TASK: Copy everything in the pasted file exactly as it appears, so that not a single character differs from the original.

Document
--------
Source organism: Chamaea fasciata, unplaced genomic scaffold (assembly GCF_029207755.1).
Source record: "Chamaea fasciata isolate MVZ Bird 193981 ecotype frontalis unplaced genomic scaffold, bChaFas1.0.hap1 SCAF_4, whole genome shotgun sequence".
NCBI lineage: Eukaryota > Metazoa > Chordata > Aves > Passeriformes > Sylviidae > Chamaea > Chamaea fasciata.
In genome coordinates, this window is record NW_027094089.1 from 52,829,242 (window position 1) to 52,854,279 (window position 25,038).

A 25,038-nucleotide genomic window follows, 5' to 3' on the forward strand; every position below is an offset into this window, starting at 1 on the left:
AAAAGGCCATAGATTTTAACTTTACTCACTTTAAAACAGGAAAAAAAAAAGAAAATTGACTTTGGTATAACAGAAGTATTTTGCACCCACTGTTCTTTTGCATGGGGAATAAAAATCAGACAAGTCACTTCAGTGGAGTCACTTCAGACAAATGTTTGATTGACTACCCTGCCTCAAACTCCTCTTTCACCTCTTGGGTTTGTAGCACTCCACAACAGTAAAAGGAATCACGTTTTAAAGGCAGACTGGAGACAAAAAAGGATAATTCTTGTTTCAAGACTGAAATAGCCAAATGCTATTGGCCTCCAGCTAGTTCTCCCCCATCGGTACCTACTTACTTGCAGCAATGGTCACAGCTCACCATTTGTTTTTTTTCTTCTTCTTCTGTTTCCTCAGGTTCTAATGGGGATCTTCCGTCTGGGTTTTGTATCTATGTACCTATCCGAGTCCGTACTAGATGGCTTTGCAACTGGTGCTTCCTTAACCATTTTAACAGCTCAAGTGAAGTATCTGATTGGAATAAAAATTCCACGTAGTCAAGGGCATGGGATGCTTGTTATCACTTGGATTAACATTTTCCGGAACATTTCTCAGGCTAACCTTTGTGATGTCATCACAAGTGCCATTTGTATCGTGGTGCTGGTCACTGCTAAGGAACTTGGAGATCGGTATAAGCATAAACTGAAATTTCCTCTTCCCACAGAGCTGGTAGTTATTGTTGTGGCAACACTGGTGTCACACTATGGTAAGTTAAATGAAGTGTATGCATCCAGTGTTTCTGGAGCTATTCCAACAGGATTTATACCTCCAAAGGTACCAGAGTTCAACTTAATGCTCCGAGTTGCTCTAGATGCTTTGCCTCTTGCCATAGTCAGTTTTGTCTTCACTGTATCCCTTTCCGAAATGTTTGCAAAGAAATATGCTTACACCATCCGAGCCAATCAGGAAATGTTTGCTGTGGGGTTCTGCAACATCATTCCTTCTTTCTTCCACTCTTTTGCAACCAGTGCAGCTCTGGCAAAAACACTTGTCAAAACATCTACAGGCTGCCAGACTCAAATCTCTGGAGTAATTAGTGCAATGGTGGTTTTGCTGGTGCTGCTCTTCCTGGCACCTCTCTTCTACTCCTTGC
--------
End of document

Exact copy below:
Source organism: Chamaea fasciata, unplaced genomic scaffold (assembly GCF_029207755.1).
Source record: "Chamaea fasciata isolate MVZ Bird 193981 ecotype frontalis unplaced genomic scaffold, bChaFas1.0.hap1 SCAF_4, whole genome shotgun sequence".
NCBI lineage: Eukaryota > Metazoa > Chordata > Aves > Passeriformes > Sylviidae > Chamaea > Chamaea fasciata.
In genome coordinates, this window is record NW_027094089.1 from 52,829,242 (window position 1) to 52,854,279 (window position 25,038).

A 25,038-nucleotide genomic window follows, 5' to 3' on the forward strand; every position below is an offset into this window, starting at 1 on the left:
AAAAGGCCATAGATTTTAACTTTACTCACTTTAAAACAGGAAAAAAAAAAGAAAATTGACTTTGGTATAACAGAAGTATTTTGCACCCACTGTTCTTTTGCATGGGGAATAAAAATCAGACAAGTCACTTCAGTGGAGTCACTTCAGACAAATGTTTGATTGACTACCCTGCCTCAAACTCCTCTTTCACCTCTTGGGTTTGTAGCACTCCACAACAGTAAAAGGAATCACGTTTTAAAGGCAGACTGGAGACAAAAAAGGATAATTCTTGTTTCAAGACTGAAATAGCCAAATGCTATTGGCCTCCAGCTAGTTCTCCCCCATCGGTACCTACTTACTTGCAGCAATGGTCACAGCTCACCATTTGTTTTTTTTCTTCTTCTTCTGTTTCCTCAGGTTCTAATGGGGATCTTCCGTCTGGGTTTTGTATCTATGTACCTATCCGAGTCCGTACTAGATGGCTTTGCAACTGGTGCTTCCTTAACCATTTTAACAGCTCAAGTGAAGTATCTGATTGGAATAAAAATTCCACGTAGTCAAGGGCATGGGATGCTTGTTATCACTTGGATTAACATTTTCCGGAACATTTCTCAGGCTAACCTTTGTGATGTCATCACAAGTGCCATTTGTATCGTGGTGCTGGTCACTGCTAAGGAACTTGGAGATCGGTATAAGCATAAACTGAAATTTCCTCTTCCCACAGAGCTGGTAGTTATTGTTGTGGCAACACTGGTGTCACACTATGGTAAGTTAAATGAAGTGTATGCATCCAGTGTTTCTGGAGCTATTCCAACAGGATTTATACCTCCAAAGGTACCAGAGTTCAACTTAATGCTCCGAGTTGCTCTAGATGCTTTGCCTCTTGCCATAGTCAGTTTTGTCTTCACTGTATCCCTTTCCGAAATGTTTGCAAAGAAATATGCTTACACCATCCGAGCCAATCAGGAAATGTTTGCTGTGGGGTTCTGCAACATCATTCCTTCTTTCTTCCACTCTTTTGCAACCAGTGCAGCTCTGGCAAAAACACTTGTCAAAACATCTACAGGCTGCCAGACTCAAATCTCTGGAGTAATTAGTGCAATGGTGGTTTTGCTGGTGCTGCTCTTCCTGGCACCTCTCTTCTACTCCTTGC